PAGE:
“Then Peter began to speak to them: ‘I truly understand that God shows no partiality, but in every nation, anyone who fears him and does what is right is acceptable to him.’” – Acts 10:34-35, NRSV

What did Peter think in Acts 10 when he was told to share the Gospel with Cornelius? Of course, we know the actual process that he went through. He received the call, then the vision of animals in a sheet then was told that there were men looking for him, sent from Cornelius. But because the account in Acts is told in a few hundred words, we forget that Peter had to walk all the way from Joppa to Caesarea, a trip of over 50 kilometers. Peter had a lot of time to think about what he was getting into.

Did he second-guess his call? Did he question whether Cornelius had really heard from an angel of the Lord? He had already received the vision from God, had already been told that “What God has made clean, you must not call profane.” (v. 15) But often when we are confronted with the true scope of God’s grace, we fail to see all of it. This was also a constant failure of the religious leaders in the Gospels. How could this Jesus, whom people say is the Messiah, want to spend His time with sinners and tax collectors? Peter had seen many of those interactions firsthand, but I still wonder if there wasn’t something at the back of his mind thinking that maybe, just maybe, God had made a mistake in revealing Himself to the Gentiles.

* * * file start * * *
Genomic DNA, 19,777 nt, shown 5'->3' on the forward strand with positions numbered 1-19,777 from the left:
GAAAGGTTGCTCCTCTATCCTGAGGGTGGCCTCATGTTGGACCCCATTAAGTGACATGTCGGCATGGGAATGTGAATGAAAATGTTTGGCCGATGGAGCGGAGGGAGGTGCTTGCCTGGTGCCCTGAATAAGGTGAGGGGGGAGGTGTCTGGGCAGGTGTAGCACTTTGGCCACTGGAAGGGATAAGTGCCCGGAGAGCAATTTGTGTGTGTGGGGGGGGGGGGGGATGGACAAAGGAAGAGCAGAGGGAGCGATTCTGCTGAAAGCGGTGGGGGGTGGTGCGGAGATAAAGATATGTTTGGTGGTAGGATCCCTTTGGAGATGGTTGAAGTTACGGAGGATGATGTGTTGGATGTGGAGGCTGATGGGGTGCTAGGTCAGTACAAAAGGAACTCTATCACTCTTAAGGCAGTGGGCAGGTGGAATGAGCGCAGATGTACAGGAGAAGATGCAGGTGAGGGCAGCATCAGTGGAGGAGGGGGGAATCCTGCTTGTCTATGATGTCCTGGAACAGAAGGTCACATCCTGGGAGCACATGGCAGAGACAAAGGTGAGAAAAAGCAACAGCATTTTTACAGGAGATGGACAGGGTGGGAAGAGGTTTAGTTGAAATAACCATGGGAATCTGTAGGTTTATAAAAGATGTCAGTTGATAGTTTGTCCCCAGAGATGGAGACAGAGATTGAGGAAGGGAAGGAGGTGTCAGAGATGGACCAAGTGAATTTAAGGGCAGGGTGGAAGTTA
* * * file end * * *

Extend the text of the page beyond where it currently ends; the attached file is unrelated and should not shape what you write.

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While I cannot speak for anyone else, my own misgivings about God’s grace often begin inwardly. The belief that some people are outside of God’s grace carries an unspoken assumption that we are within those same boundaries. In my experience, this is one of the biggest temptations of those who are raised within the Church. We are in, and those people (whoever they are) are out. But this assumption conveniently ignores just how much God had to forgive in our own lives, and how far away from the Lord we have been. Being reminded of that grace also serves to remind us that among those who are “outside” God is already at work.

These days it feels like division is the rule, rather than the exception. It is very tempting to surround ourselves with people who agree with us, and who have a vested interest in telling us who the outsiders are. And yet, Christ is already at work in those places. Just as we were once on the outside and pursued by God’s grace, so we see that God’s grace is already at work among those that humans reject.